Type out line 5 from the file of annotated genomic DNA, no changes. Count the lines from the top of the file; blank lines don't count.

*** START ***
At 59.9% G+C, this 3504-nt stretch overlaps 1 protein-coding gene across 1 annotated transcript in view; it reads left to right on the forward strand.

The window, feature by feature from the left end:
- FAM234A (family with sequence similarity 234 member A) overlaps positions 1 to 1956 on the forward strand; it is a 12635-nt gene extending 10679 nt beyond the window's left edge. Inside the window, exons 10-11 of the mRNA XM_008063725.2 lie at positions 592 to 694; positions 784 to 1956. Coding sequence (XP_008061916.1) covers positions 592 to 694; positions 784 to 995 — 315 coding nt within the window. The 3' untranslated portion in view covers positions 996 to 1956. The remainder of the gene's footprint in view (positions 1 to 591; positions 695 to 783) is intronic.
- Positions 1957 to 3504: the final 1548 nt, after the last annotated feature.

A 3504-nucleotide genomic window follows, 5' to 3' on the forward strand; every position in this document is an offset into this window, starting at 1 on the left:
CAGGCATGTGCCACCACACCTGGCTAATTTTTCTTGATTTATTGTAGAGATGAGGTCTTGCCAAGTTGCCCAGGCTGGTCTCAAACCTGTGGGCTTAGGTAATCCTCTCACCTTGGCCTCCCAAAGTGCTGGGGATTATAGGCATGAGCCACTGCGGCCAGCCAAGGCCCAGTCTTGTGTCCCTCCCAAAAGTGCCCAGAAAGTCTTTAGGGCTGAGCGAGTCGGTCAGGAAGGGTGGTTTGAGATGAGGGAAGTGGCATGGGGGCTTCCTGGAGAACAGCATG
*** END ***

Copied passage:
A 3504-nucleotide genomic window follows, 5' to 3' on the forward strand; every position in this document is an offset into this window, starting at 1 on the left: